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Corruption In High Places: How to Combat It

FEB 20, 2004



The Graduate Center
365 Fifth Avenue


February 20, 2004




Bildner Center for Western Hemisphere Studies



  • Jo-Marie Burt
    George Mason University
  • Susan Rose-Ackerman
    Yale University

Although two Latin American Presidents have been impeached for corruption since the 1980s- of only three in Latin American history-corruption continues to be endemic. In nearly every country, investigations have revealed widespread graft throughout the public and private sectors, aggravating economic crises and increasing disillusion with democratic governments. Nowhere has this been more apparent than in Peru and Venezuela. This seminar will examine the anti corruption efforts of these and other countries in order to establish which programs work and which do not.

Jo-Marie Burt (Ph.D., Columbia University, 1999) is assistant professor of government and politics at George Mason University. Between 1995 and 2000 she served as editor of NACLA Report on the Americas, and recently served as an international consultant for the Peruvian Truth and Reconciliation Commission. She has published numerous articles on violence, democracy and social movements in Peru and is co-editor, with Philip Mauceri, of Politics in the Andes: Identity, Conflict, Reform (University of Pittsburgh Press, 2004). She is currently completing a manuscript on political violence in Peru.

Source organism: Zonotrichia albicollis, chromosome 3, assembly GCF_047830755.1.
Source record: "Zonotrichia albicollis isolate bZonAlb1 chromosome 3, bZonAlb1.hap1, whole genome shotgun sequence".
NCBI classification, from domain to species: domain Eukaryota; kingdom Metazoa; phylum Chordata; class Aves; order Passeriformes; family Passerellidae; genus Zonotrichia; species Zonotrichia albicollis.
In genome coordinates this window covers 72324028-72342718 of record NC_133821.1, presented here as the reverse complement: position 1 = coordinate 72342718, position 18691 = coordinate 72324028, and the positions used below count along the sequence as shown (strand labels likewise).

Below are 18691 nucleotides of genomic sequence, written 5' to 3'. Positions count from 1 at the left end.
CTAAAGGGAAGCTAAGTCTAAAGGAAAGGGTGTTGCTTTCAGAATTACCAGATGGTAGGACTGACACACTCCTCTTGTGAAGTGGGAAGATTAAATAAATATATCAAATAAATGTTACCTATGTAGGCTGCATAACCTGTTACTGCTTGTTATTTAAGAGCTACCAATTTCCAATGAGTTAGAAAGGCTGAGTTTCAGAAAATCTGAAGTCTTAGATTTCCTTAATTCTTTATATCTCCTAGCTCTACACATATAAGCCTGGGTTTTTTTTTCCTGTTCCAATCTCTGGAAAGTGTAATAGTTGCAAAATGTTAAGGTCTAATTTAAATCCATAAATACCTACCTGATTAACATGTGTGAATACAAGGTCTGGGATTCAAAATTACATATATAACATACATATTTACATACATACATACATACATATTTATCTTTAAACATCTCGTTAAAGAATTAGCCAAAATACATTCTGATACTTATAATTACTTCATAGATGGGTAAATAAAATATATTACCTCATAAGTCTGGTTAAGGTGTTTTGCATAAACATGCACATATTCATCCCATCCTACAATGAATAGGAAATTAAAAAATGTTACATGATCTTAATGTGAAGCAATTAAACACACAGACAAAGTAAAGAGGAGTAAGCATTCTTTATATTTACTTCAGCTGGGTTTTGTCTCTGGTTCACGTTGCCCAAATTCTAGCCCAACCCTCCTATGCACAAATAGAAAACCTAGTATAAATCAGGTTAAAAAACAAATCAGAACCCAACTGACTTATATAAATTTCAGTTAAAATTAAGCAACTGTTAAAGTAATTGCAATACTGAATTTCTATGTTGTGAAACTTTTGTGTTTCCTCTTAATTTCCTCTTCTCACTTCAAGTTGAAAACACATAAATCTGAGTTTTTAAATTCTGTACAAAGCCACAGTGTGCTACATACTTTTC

Susan Rose-Ackerman is Henry R. Luce Professor of Law and Political Science at Yale University, and Co-director of the Law School's Center for Law, Economics, and Public Policy. She holds a Ph.D. in economics from Yale University and has held fellowships from the Guggenheim Foundation and the Fulbright Commission. She has been a research fellow at the World Bank, the Center for Advanced Study in the Behavioral Sciences (Palo Alto), and Collegium Budapest. She is the author of Corruption and Government: Causes, Consequences and Reform (1999), Controlling Environmental Policy: The Limits of Public Law in Germany and the United States (1995); Rethinking the Progressive Agenda (1992); and Corruption: A Study in Political Economy (1978). Her research interests include: the political economy of corruption, comparative regulatory law and policy, public policy and administrative law, law and economics.